Future Schlock

As the pundits never tired of telling us, the 21st century technically arrived today.

Yet no one flew to an obscure island in the South Pacific to be the first to greet it. There were no live TV feeds trained on ecstatic crowds around the globe, nor did distinguished broadcasters keep bleary-eyed watch across time zones as the new millennium was born.

It’s just as well.

Last year’s planetary bash may have been based on fuzzy math, but at least we were in the mood to party. This year doesn’t feel half so festive. Our new president and his running mate George Bush warn of bad economic times to come. Irrational exuberance is yielding to a spasmodic irrational despondency that’s just as flaky and self-fulfilling. (Think of the stock market’s paroxysm of despair when the great god Greenspan failed to hurl his rate-cutting thunderbolt in late December.)

Call it a correction, a slowdown, a downturn, a soft, hard or crash landing; pessimism about 2001 is cutting edge.

So let’s count some of the lessons consumers are learning as the ga-ga ’90s recede into history. We are reminded that investing in the stock market is not like buying a lottery ticket in which every number is a winner. We are adjusting to the reality that the heroic age of computers—and capital spending on computers—is drawing to a close.

We still believe in the Internet, but thus far, its main accomplishment in the marketplace has been to raise the cost of selling even as it puts downward pressure on prices.

Moreover, after being told our economy can live on ideas alone, we are bedeviled by stubbornly material things, such as oil and natural gas. Millions in California live in daily fear of being without electricity, the mother’s milk of high-tech gadgets.

Finally, it’s a little freaky to hear the word “recession” again. Wasn’t the New Economy supposed to render business cycles obsolete?

It won’t take a full-fledged recession—layoffs and rising unemployment—to sober consumers after the bull-market binge. They are undergoing an attitude adjustment, and marketers have to adjust with them. Don’t worry—yet—about economic meltdown. The big question in 2001: How do you keep a brand “relevant” to an unnerved baby boomer who sees the value of his 401k shrink three quarters in a row?

You won’t find much guidance in the last downturn a decade ago. When the ’80s boom collapsed in a flurry of indictments, credit squeezes, bankruptcies and layoffs, the focus groups told us consumers had learned their lesson. We not only accepted diminished expectations as penance for our acquisitiveness, we would make a virtue of it. Never again would we slave away to acquire gaudy baubles.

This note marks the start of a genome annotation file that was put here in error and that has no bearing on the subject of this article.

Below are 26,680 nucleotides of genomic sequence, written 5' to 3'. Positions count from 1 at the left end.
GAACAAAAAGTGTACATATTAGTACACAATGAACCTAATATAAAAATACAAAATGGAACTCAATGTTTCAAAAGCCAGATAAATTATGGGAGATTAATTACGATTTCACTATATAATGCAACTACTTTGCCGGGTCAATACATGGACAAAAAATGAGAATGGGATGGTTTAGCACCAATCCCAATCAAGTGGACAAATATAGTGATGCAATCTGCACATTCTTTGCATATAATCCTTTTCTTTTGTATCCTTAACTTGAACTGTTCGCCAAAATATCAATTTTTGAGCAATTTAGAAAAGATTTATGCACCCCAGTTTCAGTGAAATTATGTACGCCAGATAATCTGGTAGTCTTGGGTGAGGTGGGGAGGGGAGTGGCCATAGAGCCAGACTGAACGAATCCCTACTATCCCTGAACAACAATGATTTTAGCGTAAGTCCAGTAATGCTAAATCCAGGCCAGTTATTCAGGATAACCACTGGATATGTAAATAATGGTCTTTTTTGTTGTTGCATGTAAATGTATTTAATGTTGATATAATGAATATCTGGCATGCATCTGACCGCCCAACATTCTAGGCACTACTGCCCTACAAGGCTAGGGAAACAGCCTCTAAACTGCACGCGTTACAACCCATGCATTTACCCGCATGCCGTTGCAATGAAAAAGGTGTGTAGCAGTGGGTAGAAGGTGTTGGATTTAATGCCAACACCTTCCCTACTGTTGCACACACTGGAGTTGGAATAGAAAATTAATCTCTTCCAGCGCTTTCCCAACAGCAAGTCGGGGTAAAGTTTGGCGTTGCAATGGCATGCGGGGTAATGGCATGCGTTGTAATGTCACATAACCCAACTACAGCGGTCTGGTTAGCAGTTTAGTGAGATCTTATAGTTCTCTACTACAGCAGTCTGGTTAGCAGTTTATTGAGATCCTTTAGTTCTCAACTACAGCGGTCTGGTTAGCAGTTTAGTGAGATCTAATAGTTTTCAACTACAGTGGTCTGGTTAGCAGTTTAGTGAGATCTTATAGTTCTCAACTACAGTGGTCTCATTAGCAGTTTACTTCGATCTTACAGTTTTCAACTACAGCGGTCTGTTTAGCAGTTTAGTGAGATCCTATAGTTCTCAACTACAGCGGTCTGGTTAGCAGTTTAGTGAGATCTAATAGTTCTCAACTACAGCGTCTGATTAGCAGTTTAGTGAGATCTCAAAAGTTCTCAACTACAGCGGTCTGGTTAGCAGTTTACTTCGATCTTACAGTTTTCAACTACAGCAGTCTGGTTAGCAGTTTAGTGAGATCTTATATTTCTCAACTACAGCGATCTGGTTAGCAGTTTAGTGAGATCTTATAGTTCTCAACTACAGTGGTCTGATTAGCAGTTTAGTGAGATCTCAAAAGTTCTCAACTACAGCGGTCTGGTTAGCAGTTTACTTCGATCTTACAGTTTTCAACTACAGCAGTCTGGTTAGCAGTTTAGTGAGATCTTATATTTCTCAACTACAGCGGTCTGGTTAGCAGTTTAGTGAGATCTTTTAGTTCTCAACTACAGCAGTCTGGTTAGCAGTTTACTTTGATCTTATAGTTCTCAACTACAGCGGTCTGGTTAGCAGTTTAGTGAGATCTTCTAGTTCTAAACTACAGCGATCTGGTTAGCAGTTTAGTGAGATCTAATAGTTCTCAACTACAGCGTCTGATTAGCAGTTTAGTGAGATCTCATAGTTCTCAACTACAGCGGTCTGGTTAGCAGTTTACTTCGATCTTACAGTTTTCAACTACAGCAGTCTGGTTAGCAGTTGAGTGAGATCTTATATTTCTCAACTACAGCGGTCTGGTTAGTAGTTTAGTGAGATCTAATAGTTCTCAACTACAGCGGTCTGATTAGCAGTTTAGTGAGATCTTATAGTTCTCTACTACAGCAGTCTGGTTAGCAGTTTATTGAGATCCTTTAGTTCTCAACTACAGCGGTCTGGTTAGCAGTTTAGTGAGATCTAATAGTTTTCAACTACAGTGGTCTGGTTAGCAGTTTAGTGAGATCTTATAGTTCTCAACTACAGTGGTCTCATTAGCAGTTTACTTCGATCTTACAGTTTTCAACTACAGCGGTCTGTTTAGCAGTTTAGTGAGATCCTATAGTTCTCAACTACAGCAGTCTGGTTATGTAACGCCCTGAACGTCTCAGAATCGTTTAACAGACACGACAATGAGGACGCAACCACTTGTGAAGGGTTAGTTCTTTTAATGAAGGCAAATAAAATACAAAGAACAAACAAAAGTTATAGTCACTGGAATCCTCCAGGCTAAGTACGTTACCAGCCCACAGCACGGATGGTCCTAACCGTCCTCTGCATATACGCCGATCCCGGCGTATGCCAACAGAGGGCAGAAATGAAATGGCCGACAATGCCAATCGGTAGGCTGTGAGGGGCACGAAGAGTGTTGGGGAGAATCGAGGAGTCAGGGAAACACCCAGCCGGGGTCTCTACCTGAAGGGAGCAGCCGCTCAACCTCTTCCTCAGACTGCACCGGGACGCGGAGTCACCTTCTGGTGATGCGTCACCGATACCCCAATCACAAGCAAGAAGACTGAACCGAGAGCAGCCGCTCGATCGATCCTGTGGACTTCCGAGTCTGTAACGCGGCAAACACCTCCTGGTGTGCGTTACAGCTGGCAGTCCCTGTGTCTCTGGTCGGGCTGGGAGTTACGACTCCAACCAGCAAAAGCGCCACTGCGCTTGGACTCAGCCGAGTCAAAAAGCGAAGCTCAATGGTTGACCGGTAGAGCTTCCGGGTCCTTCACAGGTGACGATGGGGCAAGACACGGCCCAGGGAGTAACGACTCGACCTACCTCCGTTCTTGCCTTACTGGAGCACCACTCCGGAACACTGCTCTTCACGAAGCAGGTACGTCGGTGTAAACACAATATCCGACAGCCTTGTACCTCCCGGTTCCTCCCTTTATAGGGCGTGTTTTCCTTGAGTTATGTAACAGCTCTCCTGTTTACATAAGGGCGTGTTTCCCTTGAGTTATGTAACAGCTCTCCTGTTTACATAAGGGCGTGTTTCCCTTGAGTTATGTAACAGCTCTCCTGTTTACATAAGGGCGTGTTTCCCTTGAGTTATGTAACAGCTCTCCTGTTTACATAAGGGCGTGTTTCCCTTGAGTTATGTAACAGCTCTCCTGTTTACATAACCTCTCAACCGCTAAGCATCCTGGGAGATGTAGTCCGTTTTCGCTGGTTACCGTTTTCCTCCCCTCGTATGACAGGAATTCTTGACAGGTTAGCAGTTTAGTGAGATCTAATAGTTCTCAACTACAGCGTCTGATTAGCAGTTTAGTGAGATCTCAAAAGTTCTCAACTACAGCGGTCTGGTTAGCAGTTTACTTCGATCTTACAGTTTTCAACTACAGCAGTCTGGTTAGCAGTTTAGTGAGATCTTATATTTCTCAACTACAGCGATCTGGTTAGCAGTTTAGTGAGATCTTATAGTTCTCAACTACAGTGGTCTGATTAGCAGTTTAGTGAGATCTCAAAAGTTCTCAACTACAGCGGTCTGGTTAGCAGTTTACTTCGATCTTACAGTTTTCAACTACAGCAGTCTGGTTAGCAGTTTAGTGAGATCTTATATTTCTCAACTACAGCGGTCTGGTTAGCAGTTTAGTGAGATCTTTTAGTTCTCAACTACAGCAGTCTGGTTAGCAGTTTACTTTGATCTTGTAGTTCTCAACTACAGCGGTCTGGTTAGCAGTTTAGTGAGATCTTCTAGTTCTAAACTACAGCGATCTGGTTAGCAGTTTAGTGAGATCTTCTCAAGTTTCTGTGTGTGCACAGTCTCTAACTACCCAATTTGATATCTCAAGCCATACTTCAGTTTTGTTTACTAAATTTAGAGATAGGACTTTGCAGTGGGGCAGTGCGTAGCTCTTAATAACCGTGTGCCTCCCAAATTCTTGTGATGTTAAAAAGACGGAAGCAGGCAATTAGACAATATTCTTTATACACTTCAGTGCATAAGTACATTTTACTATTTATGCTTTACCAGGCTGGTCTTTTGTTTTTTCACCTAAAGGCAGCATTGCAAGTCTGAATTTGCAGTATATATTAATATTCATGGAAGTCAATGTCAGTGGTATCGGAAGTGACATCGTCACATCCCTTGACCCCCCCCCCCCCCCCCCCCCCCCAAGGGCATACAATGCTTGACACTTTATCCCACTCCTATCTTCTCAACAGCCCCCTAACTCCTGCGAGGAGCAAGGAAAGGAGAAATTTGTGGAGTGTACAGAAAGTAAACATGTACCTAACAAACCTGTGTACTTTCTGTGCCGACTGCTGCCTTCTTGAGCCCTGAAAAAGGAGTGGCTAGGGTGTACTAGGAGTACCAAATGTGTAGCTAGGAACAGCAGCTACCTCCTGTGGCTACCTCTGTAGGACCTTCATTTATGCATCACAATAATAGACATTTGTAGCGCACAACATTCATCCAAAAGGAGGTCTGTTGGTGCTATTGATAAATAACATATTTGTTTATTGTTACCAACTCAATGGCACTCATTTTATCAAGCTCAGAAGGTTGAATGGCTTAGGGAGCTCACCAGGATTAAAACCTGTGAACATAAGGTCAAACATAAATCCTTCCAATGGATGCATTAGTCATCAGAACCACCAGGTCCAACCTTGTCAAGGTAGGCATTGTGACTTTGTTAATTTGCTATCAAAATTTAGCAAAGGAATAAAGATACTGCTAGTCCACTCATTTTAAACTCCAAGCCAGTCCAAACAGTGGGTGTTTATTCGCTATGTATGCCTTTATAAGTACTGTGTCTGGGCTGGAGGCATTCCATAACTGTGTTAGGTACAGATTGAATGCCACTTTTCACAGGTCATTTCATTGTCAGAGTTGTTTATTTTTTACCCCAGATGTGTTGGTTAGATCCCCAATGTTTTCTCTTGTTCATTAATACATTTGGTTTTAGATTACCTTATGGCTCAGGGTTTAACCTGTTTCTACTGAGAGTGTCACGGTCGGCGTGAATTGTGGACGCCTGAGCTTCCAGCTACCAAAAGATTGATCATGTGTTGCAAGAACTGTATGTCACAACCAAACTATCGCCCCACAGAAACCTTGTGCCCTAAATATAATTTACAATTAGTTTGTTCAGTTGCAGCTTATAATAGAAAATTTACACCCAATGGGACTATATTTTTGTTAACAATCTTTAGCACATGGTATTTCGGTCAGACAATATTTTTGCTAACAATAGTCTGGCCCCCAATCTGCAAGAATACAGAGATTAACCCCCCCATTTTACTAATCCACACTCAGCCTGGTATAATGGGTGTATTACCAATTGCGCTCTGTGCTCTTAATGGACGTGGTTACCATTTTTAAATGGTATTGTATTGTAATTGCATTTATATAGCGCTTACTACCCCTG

Bad times would bring us back to basics: simple pleasures, freedom from clutter, balance between work and home and care and maintenance of our spiritual well-being. Our brands took up the call.

But a funny thing happened on the road to the long boom. The values born of disgust at our greedy ’80s ways not only outlived the last economic lull; ironically, they went on to fuel a consumption binge that made the previous decade look like an era of fiscal restraint.

We spent more for less—not because we were materialists but to show our contempt for materialism. Fashionable minimalism turned out to be more costly than the bibelots of excess. In the words of the MasterCard campaign, we treasured what was “priceless,” even as we loaded up our credit cards.

The post-bubble consumers of ’00s can’t go back to simple pleasures because we never left; such pleasures are just more expensive these days.

Nor do we feel guilty; self-indulgence without guilt was what the ’90s buying spree was all about. Yet marketers who hope to persuade cautious consumers to dip into their wallets have to marry an aspirational theme to basic consumption.

For the near term, moving forward involves looking back. Look for a moratorium on paeans to never-ending change and promiscuous calls for a revolution that would make Trotsky blush. The new wisdom declares the more things change, the more they stay the same. Having been sold on the glories of disintermediation—becoming our own investment counselors and store clerks—consumers will be in the mood for some expert intermediation again.

And we’ve already seen the shift in ads for the chastened financial sector, in which mordant jokes about profitability and the New New Economy (i.e. the Old Economy) are in vogue and the wise stockbroker is making a comeback. We’ve finally crossed that bridge into the 21st century, only to find the verities of the 20th waiting on the other side.